Police say Cecille Short, 82, was attacked by two large pit-bull type dogs shortly before 2 p.m.
When police got to the scene, they could not get to Short quickly enough. She was pronounced dead at the scene. Her beloved Papillon named Taylor was also mauled to death by the Pit Bulls.
Police shot one dog dead; the other was also shot, run over by a police squad car and then captured at the owner's home the next block over. It is recovering and in custody with Oklahoma City Animal Welfare.
“The investigation is still in the very early stages," said Oklahoma City Police Department spokesman Master Sgt. Gary Knight. "It’s simply too early to speculate what’s going to happen from here. The homicide unit is working it because it did involve a death.”
Knight says its too early to say if the owner will face any charges. As of Friday morning, investigators were still waiting to talk with him as he told them he wasn't home.
“They haven’t had a chance to interview him yet, because he indicated he was out of town," Knight said.
However, in the video clip (below), reporters found a man at the home who quickly closed his garage door when they approached. He's home and is just avoiding the police until he gets an attorney.
Homicide detectives are investigating because it involves a death.
“These types of cases are so rare, where a dog mauls somebody to death. It’s an extremely rare event," he said.
A memorial of flowers and crucifixes growing near the corner of Willow Creek Blvd. and Windmill Rd. where Short was attacked, mere steps from her own home.
"We want people to know that everybody in the neighborhood knew her," said Short's daughter, Melinda Clonts. "She saw so many kids grow up."
Clonts says her mother was extremely active for her age, surprising her own family, with Resurrection Free Methodist, hosting Bible studies at her home, volunteering with Southern Plaza Retirement Village and -- in her free time -- taking a civics class.
The mother of two, grandmother of five and great-grandmother of four -- with another on the way -- doted over her dog, a Papillon named Taylor, her daughter said.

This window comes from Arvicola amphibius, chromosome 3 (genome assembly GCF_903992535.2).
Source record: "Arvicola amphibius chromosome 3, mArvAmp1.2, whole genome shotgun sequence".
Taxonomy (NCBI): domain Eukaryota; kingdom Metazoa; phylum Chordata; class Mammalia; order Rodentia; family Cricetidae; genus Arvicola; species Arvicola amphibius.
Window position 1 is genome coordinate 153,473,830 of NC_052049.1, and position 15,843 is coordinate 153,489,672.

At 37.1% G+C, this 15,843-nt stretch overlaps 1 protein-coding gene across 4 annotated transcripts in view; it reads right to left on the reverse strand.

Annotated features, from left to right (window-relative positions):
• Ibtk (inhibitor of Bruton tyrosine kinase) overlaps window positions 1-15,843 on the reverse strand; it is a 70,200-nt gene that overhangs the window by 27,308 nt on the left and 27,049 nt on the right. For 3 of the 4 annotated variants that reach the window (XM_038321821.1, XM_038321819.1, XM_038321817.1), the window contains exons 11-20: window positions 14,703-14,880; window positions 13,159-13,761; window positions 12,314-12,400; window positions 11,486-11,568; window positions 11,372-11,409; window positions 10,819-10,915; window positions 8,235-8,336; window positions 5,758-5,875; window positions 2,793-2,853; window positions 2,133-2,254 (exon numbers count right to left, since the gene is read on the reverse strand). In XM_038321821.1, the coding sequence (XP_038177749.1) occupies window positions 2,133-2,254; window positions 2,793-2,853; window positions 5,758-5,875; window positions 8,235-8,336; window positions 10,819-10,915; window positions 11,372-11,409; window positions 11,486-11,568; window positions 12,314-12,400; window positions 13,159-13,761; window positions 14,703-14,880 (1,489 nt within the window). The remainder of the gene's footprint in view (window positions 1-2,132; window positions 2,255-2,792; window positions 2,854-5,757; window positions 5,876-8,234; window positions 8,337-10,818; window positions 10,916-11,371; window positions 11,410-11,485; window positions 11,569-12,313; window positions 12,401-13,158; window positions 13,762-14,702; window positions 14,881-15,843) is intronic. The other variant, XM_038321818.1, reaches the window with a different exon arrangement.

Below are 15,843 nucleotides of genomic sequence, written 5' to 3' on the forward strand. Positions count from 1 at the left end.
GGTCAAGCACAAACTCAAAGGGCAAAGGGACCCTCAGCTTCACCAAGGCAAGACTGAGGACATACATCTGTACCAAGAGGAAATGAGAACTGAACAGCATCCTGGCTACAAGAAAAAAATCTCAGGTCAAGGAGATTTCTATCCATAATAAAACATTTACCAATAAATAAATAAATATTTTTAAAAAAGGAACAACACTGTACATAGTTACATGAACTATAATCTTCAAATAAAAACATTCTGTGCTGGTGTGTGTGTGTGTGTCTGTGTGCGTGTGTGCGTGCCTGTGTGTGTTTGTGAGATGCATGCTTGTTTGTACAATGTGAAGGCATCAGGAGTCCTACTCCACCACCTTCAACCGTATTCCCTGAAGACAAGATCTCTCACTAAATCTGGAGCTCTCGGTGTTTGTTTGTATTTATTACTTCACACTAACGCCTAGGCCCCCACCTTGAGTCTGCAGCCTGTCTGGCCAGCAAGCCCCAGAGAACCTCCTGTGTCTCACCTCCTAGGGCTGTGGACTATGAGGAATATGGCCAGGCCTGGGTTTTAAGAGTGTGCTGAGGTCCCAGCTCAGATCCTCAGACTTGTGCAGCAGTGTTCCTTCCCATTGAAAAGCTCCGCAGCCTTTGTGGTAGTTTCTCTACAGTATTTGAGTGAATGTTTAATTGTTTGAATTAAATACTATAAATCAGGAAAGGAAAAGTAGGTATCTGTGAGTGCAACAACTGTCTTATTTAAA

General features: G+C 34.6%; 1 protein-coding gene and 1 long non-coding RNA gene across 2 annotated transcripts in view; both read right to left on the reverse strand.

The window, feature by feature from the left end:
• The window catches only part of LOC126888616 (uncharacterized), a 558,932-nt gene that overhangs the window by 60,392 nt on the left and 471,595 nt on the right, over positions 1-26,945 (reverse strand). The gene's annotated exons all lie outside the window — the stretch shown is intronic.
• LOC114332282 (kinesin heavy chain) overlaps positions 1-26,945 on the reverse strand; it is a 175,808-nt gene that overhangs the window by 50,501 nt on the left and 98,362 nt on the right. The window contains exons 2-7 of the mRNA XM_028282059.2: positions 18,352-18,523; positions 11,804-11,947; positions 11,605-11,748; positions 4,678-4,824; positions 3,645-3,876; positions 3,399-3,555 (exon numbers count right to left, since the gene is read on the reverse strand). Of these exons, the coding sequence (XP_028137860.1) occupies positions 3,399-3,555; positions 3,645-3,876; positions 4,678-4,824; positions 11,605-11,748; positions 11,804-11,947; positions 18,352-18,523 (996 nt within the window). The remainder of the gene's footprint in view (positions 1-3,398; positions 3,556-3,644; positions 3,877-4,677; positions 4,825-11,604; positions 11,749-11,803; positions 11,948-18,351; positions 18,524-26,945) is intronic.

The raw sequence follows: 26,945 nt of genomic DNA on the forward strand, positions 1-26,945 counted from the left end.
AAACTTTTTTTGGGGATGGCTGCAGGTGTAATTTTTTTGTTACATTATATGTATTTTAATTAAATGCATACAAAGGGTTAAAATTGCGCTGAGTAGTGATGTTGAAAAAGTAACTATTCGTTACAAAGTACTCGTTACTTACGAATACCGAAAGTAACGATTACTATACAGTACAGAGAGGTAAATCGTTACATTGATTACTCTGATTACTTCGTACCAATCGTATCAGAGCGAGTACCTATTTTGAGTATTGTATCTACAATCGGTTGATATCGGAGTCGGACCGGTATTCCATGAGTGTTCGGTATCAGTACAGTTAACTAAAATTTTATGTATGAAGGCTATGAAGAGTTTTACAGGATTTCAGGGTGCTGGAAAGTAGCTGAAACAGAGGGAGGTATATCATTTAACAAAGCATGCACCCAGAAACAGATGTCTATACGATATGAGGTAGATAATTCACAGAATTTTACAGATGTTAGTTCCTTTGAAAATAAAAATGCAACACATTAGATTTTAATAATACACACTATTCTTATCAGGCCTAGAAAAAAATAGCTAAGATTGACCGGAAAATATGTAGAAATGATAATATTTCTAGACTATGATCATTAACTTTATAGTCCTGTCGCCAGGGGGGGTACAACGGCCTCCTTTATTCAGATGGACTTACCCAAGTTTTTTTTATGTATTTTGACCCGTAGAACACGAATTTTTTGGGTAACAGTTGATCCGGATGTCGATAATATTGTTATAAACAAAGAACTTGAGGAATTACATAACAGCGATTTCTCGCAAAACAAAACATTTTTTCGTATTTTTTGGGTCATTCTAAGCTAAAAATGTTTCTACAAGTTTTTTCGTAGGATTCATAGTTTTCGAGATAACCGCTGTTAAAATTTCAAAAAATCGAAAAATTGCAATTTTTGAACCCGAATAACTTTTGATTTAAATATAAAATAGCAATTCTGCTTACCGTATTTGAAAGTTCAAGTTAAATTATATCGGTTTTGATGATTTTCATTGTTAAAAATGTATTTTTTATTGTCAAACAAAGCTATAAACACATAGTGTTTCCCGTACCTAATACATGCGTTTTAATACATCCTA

It was during a walk with her dog that Short was attacked; her dog was also killed.
People who were at the home where the two dogs in the attack lived, one block to the east of where the attack happened, did not want to talk. A visible hole is in the fence on the south side of the house.
This is not the first time the dogs have run afoul of animal welfare officers.
"We do have a small history with these two dogs," said John Gary, Oklahoma City Animal Welfare Superintendent during a press conference Friday morning.
"But we're still in the process of researching that, so I don't know the exact number. I do know that we have received calls in that neighborhood for these two dogs."
Neighbors say it wasn't uncommon for the dogs to be out of the yard.
"They were out fairly often. Sometimes I wouldn't see them out for days on end -- maybe two or three weeks. Then they'd be out," said neighbor Mike Elder, who says his wife was knocked down by one of the dogs once before.
Elder says the roughly 100-pound dog wasn't attacking, but excited and easily bowled over his equally as heavy wife.
"They weren't being malicious, but the size of the dogs is the problem," he said.
One neighbor even circulated a letter late last year, warning neighbors to call police if they saw the dogs on the loose.
"Just a very sad situation that could have been resolved with better actions by these people, of keeping their dogs inside," he said.
KFOR VIDEO NEWS CLIP:
(KFOR - April 7, 2017)